Living Among the Dead
April 5, 2021

An Easter homily from 2009.

Why do you seek the living among the dead?

That was the angel’s question to the women who came to the tomb on the day of Jesus’ resurrection. Instead of finding Jesus, they found an empty tomb with the stone rolled away. Confused and desperate, they sought Jesus among the tombs, weeping. Someone has stolen His body. Where have you taken my Lord? Where have you laid Him? Tell us where you have hidden Him.

But the angel asks, Why do you seek the living among the dead?

What kind of question is that? Where else should they look for Jesus? They knew Jesus was dead; they had seen Him buried, and remembered the place. Of course, they would seek the dead Jesus among the dead; that’s where you find buried bodies.

Besides, Jesus had been among the dead all His life. When Adam ate from the tree, he opened the door for sin to enter the world, and at the same time death pushed its way in. From Adam on, death reigned, and the Son of God entered a world under the dominion of death and sin. Jesus came as the life of the world, the Living One, to dwell among the dead.

Wherever He went, lepers gathered to Him, and women with flows of blood, and fathers of dead daughters, and widows with dead sons. Jesus spend His life among corpses and living corpses – the blind, the lame, the deaf, the dumb, the unclean and sinners, tax gatherers and prostitutes. The Prince of Life pitched His tent among the tombs, and in the end He so identified with this dead world that He submitted to death itself. The Immortal died; the Prince of Life went to the grave.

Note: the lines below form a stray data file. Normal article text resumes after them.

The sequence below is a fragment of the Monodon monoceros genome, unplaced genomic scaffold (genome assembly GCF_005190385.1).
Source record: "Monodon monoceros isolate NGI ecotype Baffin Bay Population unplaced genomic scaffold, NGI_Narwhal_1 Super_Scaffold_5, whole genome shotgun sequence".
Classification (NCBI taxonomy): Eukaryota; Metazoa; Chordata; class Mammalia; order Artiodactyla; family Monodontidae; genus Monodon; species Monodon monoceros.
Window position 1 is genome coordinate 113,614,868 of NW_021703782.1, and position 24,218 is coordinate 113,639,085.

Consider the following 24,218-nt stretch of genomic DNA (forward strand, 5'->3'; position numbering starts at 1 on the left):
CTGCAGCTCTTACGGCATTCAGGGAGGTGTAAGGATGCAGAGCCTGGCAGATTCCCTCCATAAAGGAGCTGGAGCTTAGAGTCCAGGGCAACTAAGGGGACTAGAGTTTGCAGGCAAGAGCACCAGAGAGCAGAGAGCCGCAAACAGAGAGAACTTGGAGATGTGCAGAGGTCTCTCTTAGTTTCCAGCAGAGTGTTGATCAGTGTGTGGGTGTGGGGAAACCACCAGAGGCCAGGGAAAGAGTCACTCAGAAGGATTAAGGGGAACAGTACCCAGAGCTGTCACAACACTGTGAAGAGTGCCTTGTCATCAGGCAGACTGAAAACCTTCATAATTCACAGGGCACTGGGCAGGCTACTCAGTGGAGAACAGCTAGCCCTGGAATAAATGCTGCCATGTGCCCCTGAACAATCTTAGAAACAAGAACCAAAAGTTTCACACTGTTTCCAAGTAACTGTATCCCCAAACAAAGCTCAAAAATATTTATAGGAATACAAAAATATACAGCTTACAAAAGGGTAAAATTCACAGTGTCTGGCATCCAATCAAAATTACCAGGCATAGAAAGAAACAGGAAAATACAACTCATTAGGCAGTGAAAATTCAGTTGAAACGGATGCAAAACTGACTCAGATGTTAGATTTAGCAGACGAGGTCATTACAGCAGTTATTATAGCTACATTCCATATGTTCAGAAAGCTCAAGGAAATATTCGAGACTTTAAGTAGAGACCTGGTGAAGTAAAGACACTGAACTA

Yet, the angel asks, Why do you seek the living one among the dead? Jesus spent His life as the Living One among the dead, but on the first Easter, the living one was no longer there. Jesus rose on the day after the Sabbath, the first day of the new week. At the beginning of that new week, the angel says: Why do you seek the living one among the dead? He is not here, but He has risen.

We know this. We know better than those foolish women. If archeologists dig up an ancient ossuary and claim it is the bone-box of Jesus of Nazareth, we know it’s a hoax. We know that Jesus is not here, but has risen, and is seated at the right hand of the Father. We know where we can find Jesus. We seek the living Jesus among the living, in heaven with the eternal living Father and the Spirit who is the Lord and Giver of Life. That’s where we should seek Him. That’s where we should focus our minds.

We know this; and yet we don’t. Frequently, we are just as foolish as these women. We can be perfectly orthodox in our confession of the resurrection and ascension, and still seek the living among the dead. We can confess all the right things, and still act as if Jesus had never risen.

As Paul tells it, one of the implications of the resurrection of Jesus is that we should set our minds on things above, not on things on the earth (Colossians 3). It sounds as if Paul is endorsing pietistic irresponsibility, a fearful withdrawal from earth into the safe haven of heaven. He’s not. On the contrary, he’s telling us how we can be faithful here on earth with courage and wisdom. Jesus is seated at the right hand of the Father in fulfillment of Psalm 110. Yahweh said to my master: Sit at my right hand until I make Your enemies a footstool for your feet. Jesus is enthroned as the priest after the order of Melchizedek, the priest-king, who will defeat all His enemies, above all, the enemy Death.